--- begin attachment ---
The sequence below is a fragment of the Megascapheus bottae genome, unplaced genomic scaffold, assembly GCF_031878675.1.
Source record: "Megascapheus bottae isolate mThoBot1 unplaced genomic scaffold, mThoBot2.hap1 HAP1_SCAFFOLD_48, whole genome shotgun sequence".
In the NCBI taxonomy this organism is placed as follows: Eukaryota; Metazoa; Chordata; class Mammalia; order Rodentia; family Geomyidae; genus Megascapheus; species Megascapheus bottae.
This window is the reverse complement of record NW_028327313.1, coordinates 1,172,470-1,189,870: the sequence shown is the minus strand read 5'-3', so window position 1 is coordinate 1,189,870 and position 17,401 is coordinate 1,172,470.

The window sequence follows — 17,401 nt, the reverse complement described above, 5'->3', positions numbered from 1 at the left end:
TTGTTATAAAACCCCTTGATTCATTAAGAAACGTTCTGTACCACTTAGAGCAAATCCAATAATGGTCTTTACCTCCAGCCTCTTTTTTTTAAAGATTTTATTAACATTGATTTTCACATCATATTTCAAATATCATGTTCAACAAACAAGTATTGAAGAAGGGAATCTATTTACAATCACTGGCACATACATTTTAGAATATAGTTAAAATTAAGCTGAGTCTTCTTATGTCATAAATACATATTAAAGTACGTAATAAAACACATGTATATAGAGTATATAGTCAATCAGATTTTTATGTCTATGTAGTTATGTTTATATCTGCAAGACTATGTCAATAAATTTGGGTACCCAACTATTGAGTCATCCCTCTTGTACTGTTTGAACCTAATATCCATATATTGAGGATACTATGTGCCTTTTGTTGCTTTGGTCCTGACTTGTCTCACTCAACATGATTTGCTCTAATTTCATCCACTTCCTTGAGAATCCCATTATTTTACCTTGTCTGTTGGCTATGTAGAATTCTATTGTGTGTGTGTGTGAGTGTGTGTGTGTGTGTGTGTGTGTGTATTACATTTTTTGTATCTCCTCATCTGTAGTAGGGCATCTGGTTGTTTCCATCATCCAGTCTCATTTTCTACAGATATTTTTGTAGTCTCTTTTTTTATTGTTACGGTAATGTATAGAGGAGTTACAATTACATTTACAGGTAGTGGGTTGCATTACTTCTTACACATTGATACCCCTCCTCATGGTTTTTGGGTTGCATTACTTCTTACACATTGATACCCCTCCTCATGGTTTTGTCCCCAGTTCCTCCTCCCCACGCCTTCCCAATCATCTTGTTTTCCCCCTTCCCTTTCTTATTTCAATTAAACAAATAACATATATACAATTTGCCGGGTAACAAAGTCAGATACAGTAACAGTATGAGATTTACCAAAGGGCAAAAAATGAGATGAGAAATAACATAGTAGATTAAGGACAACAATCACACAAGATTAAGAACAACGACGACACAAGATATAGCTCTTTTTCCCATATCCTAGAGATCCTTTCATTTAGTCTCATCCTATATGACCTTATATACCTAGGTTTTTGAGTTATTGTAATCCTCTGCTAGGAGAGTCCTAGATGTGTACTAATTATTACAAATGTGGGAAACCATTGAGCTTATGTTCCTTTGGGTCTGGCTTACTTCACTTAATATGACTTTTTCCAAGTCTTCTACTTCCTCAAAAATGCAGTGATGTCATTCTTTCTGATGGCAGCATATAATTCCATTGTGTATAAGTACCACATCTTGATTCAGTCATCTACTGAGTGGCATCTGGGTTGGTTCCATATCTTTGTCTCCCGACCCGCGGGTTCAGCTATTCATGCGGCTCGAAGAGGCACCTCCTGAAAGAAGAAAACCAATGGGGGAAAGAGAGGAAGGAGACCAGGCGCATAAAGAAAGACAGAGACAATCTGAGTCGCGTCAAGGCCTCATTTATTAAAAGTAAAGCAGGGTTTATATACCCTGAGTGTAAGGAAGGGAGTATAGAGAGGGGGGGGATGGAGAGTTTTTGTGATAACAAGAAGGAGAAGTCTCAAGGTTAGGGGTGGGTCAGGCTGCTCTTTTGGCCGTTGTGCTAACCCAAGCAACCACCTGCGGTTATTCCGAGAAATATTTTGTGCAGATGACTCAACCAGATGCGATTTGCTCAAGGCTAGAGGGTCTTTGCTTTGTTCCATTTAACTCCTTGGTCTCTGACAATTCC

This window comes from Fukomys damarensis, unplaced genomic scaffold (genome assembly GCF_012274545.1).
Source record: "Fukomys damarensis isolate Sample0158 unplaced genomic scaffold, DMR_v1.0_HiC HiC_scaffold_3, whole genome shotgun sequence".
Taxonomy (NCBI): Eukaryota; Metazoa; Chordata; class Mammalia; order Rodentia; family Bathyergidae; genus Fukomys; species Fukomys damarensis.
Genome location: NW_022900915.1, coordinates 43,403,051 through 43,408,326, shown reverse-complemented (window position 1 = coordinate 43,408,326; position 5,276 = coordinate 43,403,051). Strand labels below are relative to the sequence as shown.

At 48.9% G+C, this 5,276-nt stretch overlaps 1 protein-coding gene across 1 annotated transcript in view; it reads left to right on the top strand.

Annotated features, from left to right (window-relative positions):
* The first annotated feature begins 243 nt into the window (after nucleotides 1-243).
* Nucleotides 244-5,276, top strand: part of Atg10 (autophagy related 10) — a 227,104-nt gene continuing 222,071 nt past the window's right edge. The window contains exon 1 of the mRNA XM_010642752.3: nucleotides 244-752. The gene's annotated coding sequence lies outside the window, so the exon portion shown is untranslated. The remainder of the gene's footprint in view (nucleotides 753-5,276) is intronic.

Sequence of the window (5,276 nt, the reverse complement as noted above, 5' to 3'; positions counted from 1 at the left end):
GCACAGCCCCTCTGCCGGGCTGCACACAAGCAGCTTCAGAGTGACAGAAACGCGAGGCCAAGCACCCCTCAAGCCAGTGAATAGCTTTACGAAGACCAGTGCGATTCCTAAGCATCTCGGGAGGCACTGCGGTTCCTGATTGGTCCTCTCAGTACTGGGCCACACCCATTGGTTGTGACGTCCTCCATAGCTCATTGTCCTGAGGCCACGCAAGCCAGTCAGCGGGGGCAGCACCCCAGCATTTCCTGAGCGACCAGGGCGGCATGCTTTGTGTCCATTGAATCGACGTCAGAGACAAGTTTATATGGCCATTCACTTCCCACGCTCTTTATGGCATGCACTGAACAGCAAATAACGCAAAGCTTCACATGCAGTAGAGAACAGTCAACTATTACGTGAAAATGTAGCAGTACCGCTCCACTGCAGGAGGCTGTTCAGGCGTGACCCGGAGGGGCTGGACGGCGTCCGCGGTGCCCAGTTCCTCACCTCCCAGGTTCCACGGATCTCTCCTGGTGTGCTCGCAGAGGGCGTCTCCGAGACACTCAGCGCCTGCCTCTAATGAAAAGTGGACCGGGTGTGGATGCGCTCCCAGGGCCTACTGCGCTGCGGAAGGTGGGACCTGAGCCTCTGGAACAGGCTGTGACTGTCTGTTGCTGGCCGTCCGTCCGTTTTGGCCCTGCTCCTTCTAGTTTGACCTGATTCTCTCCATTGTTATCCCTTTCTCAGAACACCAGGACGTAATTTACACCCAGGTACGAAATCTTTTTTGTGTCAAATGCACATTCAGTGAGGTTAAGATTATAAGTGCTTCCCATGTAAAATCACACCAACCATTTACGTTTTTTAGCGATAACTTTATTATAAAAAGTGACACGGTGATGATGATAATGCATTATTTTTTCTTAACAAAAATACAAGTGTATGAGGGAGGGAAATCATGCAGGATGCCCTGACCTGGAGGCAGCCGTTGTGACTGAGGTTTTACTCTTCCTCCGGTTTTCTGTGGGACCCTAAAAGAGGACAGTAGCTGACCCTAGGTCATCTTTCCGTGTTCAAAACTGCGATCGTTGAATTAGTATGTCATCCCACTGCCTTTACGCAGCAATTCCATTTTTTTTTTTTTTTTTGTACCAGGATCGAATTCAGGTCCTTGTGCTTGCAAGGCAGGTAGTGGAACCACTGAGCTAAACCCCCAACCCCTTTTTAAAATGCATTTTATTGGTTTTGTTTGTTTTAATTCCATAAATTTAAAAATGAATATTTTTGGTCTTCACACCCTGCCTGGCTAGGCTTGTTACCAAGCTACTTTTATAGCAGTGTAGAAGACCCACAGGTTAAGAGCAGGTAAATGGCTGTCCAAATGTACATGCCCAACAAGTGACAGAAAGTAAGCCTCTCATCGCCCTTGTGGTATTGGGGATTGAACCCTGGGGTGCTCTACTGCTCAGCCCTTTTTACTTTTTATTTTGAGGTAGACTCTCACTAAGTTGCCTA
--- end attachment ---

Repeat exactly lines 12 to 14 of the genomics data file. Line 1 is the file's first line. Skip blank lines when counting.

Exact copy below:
Annotated features, from left to right (window-relative positions):
* The first annotated feature begins 243 nt into the window (after nucleotides 1-243).
* Nucleotides 244-5,276, top strand: part of Atg10 (autophagy related 10) — a 227,104-nt gene continuing 222,071 nt past the window's right edge. The window contains exon 1 of the mRNA XM_010642752.3: nucleotides 244-752. The gene's annotated coding sequence lies outside the window, so the exon portion shown is untranslated. The remainder of the gene's footprint in view (nucleotides 753-5,276) is intronic.